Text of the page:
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Physical Traits in Families

by Flora Richards-Gustafson

“She has your eyes and her father’s nose,” family members ooh and aah. For better or worse, you look like your family. Physical traits passed on by genetics are what makes your little one like you or her other parent or an improved version of both. While many inherited physical traits are plain to see, there are some that require a little digging to find, which can make for a fun family afternoon.

Phenotypic Traits

To understand physical traits, you have to put on your science hat. Physical traits in the science world are called phenotypic trait. To qualify as an inherited phenotypic trait, a feature has to be observable and obvious. So, a family history of heart disease isn't a physical trait, but having curly hair is. To get the physical traits that you and your little one have, biochemical and molecular processes take place that send DNA to RNA and proteins, according to researchers at the University of Utah. This process is like mixing colors. When you mix two paint colors together, the result is a new color that clearly has the two original paints in it. Before your little one was born, the DNA from you and your partner created cells that were released into his tissues and organs. The result is a little bundle of joy with physical traits from both sides of the family.

Examples of Physical Traits

You can easily see many physical traits in your tot's face, hair and hands. Characteristics that qualify as physical traits include hair color and type, attached earlobes, adorable freckles, a dimple in the chin or each squeezable cheek, eye color and hairline (like having a widow's peak or not). Color blindness, being right- or left-handed and the ability to roll your tongue into a tube shape, cross your left thumb over your right when you interlock your fingers or taste the natural chemical phenylthiocarbamide (PTC) also count as physical traits that one generation can pass down to the next.

Environmental Factors

Genetics play a big role in the physical traits that you and your child have, but environmental factors can also make a difference. These factors can include nutrition, pollution, altitude, temperatures and exposure to sunlight. So, for example, if a child has the potential to grow 6 feet tall but is malnourished, there's a chance that he'll never reach that height. Or, if two parents have dark skin and move to an area that isn't very sunny most of the year, their little one may have lighter-colored skin than they.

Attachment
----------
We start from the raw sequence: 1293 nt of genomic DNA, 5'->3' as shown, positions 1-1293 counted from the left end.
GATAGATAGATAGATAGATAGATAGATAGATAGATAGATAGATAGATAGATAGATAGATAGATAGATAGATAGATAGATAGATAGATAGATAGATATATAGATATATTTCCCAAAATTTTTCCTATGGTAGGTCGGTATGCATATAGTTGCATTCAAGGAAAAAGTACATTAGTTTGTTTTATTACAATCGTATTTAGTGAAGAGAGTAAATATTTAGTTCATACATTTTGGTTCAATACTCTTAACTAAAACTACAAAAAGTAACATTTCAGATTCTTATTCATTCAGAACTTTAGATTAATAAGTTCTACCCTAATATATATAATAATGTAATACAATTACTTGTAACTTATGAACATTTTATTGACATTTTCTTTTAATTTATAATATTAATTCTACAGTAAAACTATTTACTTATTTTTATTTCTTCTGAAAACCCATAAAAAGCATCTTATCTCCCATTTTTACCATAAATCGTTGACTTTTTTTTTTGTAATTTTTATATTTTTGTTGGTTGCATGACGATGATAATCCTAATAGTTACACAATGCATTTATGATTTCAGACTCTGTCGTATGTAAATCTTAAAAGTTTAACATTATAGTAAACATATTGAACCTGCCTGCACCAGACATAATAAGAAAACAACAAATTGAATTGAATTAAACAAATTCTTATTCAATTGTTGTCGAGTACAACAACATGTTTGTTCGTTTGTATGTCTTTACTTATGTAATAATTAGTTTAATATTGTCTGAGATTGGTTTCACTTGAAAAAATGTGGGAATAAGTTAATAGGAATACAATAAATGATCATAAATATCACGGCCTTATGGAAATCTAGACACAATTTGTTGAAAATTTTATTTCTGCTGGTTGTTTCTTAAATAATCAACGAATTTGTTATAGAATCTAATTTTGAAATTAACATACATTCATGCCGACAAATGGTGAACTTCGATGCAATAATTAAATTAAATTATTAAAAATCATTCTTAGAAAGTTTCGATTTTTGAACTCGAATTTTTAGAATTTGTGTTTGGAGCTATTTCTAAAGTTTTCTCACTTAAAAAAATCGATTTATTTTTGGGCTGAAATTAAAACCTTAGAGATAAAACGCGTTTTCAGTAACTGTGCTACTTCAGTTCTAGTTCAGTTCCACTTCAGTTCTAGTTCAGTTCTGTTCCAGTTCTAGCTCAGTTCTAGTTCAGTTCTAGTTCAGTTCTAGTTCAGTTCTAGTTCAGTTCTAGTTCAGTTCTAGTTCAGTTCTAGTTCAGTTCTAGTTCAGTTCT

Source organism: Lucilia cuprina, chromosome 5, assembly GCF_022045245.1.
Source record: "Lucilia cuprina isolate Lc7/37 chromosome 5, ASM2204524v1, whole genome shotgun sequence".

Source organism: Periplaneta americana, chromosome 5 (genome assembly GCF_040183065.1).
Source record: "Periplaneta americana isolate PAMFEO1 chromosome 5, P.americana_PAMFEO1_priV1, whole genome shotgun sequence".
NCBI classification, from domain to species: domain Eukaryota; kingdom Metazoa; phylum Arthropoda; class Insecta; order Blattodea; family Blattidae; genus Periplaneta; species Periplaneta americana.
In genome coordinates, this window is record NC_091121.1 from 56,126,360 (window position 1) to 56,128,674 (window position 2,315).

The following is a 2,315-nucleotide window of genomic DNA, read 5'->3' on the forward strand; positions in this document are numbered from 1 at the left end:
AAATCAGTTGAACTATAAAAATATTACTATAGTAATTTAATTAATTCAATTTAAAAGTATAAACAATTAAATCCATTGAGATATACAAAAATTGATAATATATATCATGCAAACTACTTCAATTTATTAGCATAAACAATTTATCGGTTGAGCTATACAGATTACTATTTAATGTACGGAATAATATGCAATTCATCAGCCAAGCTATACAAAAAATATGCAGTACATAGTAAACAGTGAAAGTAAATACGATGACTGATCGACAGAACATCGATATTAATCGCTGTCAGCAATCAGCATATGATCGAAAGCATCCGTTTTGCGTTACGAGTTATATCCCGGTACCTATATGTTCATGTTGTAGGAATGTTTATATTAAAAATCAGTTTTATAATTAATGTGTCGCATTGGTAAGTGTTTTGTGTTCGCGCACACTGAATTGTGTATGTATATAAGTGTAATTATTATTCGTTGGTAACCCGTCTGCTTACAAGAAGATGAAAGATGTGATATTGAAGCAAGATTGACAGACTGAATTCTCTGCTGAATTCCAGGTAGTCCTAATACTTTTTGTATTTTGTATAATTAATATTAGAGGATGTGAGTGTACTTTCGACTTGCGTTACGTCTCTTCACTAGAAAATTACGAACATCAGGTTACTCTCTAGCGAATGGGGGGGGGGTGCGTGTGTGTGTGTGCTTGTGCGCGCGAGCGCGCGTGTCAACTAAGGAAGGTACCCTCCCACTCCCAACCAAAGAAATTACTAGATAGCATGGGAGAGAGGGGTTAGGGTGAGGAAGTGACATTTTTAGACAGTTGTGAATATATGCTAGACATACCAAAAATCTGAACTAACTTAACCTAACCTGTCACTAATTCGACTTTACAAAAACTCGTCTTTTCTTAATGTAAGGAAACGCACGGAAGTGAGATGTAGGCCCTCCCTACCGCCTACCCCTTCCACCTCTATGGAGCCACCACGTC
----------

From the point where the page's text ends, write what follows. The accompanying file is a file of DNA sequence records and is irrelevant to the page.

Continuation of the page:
Physical Trait Activities

The next time you’re at a family gathering, you can do some simple tests to learn more about the physical traits that your family members have in common. The activities are so simple that even your tots can participate. Let all the kids stick out their tongues to see who can roll theirs and do the same test with the parents to see whose genes dominate that trait. A simple, gentle tug on an earlobe will show you if they’re attached or not. Push back everyone’s bangs to see if they have a straight hairline or a widow’s peak. Then gather all of those who hate eating brussel sprouts, cabbage and broccoli for a PTC taste test. Give each person a PTC test strip (you can order them online) and have them place the strip on his tongue. Researchers at the University of Utah state that those who get a look of disgust on their faces and say the test strip tastes bitter have the ability to taste PTC, which is bitter, explaining their hatred of vegetables in the Brassica family.

Photo Credits

  • Ryan McVay/Lifesize/Getty Images